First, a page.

The fault stems from a lose connection on the housing of the Valvetronic variable valve timing unit on turbocharged 2.5- and 3.0-litre N51, N52 and N55 engines. It affects 2930 vehicles built between October 1, 2009 and April 30, 2012.
According to the official recall notice on the Australian Competition and Consumer Commission’s (ACCC) product safety recalls website, the issue potentially impacts on eight BMW models including the (E70) X5, (F25) X3, (E87) 1 Series, (E90) 3 Series sedan, (F10) 5 Series sedan, (F07) 5 Series GT, (E63) 6 Series Coupe and (F01) 7 Series.
The notice states the loose connection may cause the valve timing system to not adjust quickly enough to any drop in oil pressure, causing the vehicle to go into ‘limp’ mode and illuminate the engine warning light. The fault could possibly result in an internal oil leak.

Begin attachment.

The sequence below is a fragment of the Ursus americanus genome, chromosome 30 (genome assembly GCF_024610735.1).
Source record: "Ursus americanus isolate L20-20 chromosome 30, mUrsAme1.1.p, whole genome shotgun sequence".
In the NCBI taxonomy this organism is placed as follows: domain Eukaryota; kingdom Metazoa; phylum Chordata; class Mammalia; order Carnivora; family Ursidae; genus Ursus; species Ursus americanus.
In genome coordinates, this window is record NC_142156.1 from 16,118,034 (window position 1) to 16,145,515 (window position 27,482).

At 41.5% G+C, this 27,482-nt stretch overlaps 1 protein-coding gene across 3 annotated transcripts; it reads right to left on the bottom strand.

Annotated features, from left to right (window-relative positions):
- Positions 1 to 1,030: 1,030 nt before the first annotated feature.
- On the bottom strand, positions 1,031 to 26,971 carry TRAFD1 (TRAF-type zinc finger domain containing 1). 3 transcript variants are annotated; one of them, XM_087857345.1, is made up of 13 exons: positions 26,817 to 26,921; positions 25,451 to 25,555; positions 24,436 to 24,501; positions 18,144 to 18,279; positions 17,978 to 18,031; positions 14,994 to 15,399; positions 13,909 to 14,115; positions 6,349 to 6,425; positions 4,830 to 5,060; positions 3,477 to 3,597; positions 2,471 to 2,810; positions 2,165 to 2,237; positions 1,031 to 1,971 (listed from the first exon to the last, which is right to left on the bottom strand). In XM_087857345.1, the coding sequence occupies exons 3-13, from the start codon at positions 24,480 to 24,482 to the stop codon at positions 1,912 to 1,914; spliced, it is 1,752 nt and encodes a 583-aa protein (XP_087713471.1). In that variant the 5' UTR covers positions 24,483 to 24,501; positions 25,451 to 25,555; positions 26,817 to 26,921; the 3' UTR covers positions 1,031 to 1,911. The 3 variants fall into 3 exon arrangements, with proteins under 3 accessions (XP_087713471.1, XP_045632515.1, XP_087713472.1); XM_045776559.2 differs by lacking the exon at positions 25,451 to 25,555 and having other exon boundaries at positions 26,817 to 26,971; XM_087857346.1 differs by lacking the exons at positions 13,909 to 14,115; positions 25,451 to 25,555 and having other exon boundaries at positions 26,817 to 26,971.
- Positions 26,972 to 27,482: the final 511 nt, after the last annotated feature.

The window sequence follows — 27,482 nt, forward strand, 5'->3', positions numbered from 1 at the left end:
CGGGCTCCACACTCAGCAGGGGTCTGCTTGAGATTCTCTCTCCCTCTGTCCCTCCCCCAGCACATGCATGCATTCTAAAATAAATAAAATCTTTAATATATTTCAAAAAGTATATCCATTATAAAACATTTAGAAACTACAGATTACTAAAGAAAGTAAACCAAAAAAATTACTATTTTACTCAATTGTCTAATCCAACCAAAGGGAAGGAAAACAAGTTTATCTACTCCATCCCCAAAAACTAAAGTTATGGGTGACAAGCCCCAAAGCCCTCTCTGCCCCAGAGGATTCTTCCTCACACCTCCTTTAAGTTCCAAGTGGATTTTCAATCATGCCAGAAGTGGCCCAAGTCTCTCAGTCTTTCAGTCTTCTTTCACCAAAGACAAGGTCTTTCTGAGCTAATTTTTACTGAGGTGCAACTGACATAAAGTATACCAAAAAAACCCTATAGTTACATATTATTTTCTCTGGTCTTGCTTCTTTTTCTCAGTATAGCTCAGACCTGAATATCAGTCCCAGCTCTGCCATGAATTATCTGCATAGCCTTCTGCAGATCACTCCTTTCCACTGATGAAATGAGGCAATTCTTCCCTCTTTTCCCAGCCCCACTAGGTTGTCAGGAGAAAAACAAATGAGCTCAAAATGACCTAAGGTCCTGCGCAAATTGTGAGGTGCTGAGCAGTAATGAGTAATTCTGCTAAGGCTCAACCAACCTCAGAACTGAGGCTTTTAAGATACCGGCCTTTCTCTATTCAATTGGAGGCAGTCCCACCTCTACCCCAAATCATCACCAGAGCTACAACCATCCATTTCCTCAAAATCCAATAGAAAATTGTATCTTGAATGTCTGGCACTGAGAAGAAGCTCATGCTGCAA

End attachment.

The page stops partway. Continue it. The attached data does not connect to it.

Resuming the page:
“If the vehicle is being driven and slows down or stops unexpectedly this poses an accident hazard to the driver and other road users,” the notice says.
BMW Australia corporate communications general manager Lenore Fletcher told CarAdvice that not all vehicles fitted with the engines are affected and that a very small number of vehicles have presented with the issue.
“It is dependent on vehicle identification number (VIN) and includes varied production dates for each model,” Fletcher said.
Fletcher said it will take four hours to rectify the engine fault, with no accidents or injuries related to the recall reported.
In October last year BMW Australia recalled 2893 vehicles across six model lines due to a vacuum pump fault that risked diminishing vehicles’ braking performance and in March 2012, approximately 10,000 BMW 5 and 6 Series vehicles were recalled to address a potential defect with the cars’ battery cable covers.